Q: Who killed the Star Formation? A: The AGN did it.

One of the neat things about being a professional astronomer is sometimes knowing the authors of neat papers. Submitted to the arXiv on Friday was one such neat paper with an author list full of people I respect from their work and 1 collaborator. So let’s just say this is all neat and move on to the science. So here is the paper. On a quick read, this is just another paper on what happens to gas when and star formation when an AGN gets involved. If you’ve listened to many episodes of Astronomy Cast, you might have heard me explain this before. AGN (short for Active Galactic Nuclei) are actively feeding black holes in the centers of galaxies. These giant monsters are capable of calmly devouring vast quantities of gas and dust with accretion rates (the...

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Falling out of a Cluster: The history of the Sun

Falling out of a Cluster: The history of the Sun

One of my favorite things to do with students in the late fall is to take them outside and point first to the Orion nebula, then to the Pleiades, and finally to the Hyades cluster, saying “these are snap shots in the evolution of open clusters.” Each of these systems is the home of young stars, but while the Orion nebula is very much a stellar nursery, with stars just 10 million years old or younger, the Pleiades, is more like a day care center with stars 100 million years old or younger. At the same time, Hyades is more like an afterschool program for stars 730 million years old or younger. All these systems are filled with celestial children. In their youth these stars still gather in clumps. But, as they age, the stars will drift apart until, as...

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Three New Species Discovered in the Milky Way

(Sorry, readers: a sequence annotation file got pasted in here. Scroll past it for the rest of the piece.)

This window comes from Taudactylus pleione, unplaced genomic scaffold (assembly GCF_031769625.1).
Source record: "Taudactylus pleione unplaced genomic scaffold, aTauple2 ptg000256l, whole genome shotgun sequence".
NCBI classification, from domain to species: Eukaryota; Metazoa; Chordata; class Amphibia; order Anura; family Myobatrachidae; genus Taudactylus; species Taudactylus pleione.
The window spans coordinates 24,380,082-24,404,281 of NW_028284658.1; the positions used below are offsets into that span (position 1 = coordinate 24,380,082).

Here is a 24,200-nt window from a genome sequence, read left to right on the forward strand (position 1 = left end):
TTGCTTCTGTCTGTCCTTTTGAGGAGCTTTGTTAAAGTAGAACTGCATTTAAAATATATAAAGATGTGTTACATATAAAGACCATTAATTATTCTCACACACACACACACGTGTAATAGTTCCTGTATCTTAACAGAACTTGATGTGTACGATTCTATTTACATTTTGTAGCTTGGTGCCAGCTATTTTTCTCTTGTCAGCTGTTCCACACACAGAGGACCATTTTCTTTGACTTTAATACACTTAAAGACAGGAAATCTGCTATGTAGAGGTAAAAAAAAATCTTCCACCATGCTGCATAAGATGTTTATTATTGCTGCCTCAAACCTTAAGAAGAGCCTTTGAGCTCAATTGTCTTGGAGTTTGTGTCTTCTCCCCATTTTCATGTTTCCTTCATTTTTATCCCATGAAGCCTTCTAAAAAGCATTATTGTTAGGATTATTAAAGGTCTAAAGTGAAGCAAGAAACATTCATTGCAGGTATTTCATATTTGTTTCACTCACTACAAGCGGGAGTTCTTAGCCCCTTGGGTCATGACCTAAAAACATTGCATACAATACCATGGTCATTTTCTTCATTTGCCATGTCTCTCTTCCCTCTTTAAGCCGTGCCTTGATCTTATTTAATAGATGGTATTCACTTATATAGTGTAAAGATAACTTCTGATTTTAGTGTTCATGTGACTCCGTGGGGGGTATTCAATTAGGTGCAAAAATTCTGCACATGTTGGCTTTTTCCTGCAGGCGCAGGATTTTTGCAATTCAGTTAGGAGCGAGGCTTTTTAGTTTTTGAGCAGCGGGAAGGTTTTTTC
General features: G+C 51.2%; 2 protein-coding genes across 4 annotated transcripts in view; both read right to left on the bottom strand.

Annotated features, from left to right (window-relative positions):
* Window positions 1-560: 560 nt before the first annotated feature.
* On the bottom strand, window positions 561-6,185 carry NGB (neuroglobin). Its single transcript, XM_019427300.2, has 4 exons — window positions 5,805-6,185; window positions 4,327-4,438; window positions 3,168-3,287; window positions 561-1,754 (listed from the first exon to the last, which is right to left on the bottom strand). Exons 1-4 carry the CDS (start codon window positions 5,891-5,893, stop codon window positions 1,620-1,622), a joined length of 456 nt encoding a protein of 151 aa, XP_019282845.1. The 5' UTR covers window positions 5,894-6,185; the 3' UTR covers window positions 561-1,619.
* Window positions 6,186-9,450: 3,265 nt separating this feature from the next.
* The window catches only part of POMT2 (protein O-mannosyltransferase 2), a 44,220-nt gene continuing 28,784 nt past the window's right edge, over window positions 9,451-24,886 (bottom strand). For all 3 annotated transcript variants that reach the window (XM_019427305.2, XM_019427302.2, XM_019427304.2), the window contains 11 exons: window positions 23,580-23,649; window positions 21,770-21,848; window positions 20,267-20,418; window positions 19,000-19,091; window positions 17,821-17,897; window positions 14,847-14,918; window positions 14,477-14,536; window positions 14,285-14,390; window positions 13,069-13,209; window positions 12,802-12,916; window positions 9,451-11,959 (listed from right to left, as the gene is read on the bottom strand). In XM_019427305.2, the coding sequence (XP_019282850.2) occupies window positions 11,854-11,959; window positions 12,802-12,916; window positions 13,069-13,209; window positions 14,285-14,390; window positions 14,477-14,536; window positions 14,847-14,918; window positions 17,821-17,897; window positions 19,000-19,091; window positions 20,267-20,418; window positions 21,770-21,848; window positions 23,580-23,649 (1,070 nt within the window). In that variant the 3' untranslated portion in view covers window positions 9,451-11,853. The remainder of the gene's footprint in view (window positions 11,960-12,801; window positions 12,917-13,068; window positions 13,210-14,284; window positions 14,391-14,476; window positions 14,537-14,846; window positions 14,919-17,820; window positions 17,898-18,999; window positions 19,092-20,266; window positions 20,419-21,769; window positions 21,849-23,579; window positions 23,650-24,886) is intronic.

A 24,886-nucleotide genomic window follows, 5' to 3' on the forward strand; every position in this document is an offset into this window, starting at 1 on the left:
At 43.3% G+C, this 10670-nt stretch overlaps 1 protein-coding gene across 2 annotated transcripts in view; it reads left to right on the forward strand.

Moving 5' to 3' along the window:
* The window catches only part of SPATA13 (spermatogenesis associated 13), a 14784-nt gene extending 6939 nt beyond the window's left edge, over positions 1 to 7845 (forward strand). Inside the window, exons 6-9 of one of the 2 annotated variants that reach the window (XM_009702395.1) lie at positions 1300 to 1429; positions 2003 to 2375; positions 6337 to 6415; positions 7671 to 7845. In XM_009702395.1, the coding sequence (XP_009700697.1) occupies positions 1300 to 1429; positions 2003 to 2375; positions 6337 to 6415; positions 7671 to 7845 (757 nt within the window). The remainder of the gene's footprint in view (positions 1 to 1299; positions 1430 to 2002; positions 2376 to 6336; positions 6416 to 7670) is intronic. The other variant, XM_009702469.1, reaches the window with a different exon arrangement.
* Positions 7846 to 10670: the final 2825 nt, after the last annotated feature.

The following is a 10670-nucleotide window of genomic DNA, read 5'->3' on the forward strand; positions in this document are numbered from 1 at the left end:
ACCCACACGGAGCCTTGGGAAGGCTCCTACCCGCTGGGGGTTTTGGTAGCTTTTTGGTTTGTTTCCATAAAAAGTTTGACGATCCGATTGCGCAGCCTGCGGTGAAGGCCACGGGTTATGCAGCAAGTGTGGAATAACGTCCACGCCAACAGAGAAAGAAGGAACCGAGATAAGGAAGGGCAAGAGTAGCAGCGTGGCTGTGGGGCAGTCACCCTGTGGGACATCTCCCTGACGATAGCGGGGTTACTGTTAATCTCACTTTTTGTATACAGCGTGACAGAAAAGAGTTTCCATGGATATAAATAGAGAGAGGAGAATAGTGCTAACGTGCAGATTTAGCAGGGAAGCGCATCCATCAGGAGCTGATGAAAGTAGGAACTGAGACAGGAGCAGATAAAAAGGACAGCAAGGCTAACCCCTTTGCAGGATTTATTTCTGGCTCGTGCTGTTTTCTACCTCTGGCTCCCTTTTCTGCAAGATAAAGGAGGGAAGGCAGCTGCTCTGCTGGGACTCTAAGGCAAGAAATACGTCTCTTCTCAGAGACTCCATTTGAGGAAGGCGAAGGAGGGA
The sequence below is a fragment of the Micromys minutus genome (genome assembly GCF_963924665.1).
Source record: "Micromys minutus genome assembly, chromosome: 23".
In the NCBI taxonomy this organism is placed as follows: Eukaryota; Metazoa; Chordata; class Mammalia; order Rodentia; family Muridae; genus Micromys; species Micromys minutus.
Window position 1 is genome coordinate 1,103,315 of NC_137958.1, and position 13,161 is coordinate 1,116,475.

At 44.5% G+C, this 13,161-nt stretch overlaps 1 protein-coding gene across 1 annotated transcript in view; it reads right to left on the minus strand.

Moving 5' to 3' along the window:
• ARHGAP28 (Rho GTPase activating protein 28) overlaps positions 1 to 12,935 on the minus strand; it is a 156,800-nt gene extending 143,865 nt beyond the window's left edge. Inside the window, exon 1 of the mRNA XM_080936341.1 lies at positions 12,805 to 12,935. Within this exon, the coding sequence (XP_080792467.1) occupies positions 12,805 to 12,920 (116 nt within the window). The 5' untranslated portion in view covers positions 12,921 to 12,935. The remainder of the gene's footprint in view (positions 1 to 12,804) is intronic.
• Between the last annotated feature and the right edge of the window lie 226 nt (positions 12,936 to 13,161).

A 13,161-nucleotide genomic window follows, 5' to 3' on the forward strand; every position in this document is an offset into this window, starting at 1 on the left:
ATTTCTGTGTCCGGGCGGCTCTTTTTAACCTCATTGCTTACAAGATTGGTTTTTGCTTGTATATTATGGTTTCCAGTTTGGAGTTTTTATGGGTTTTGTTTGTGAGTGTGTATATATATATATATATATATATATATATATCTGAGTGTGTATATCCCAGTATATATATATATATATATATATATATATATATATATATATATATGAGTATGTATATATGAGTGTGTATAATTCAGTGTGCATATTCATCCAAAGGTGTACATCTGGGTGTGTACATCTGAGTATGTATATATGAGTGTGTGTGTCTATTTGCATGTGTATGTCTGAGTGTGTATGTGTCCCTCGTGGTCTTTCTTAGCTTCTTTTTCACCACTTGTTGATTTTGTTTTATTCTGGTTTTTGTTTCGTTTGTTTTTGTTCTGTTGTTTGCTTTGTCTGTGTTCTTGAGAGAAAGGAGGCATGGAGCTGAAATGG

Three New Species Discovered in the Milky Way

hidden.gifScientists this week have discovered three previously undiscovered species: a new species of reef lobster living off the cost of the Philippines, a new source of gamma-ray radiation associated with star forming regions, and a new class neutron star+supergiant binary found the Milky Way Galaxy. Each of these three discoveries leads it’s respective discoverers to believe there are a myriad of things still waiting to found in the oceans and outer space. In our cyinical era of “been there, done that,” it seems there is nothing new to wow the mind, but these three new critters indicate our planet and our universe still have a few surprises in store for explorers.

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Star Formation

Star Formation

pillar-m16.jpgA couple more posts on the AAS are coming, but for now I want to take a moment to answer a question asked by a reader yesterday. Paul asked “I have a question about how stars form. I’m confused about the answers I’ve read or heard about. Some people say that stars “condense” from molecular space gas. As they do, they heat up and ignite. Others say they “collapse” from gas. Still others say that the gas is “compressed” by a nearby supernova. … Can you help explain how stars are formed?”

Sure. I can do that.

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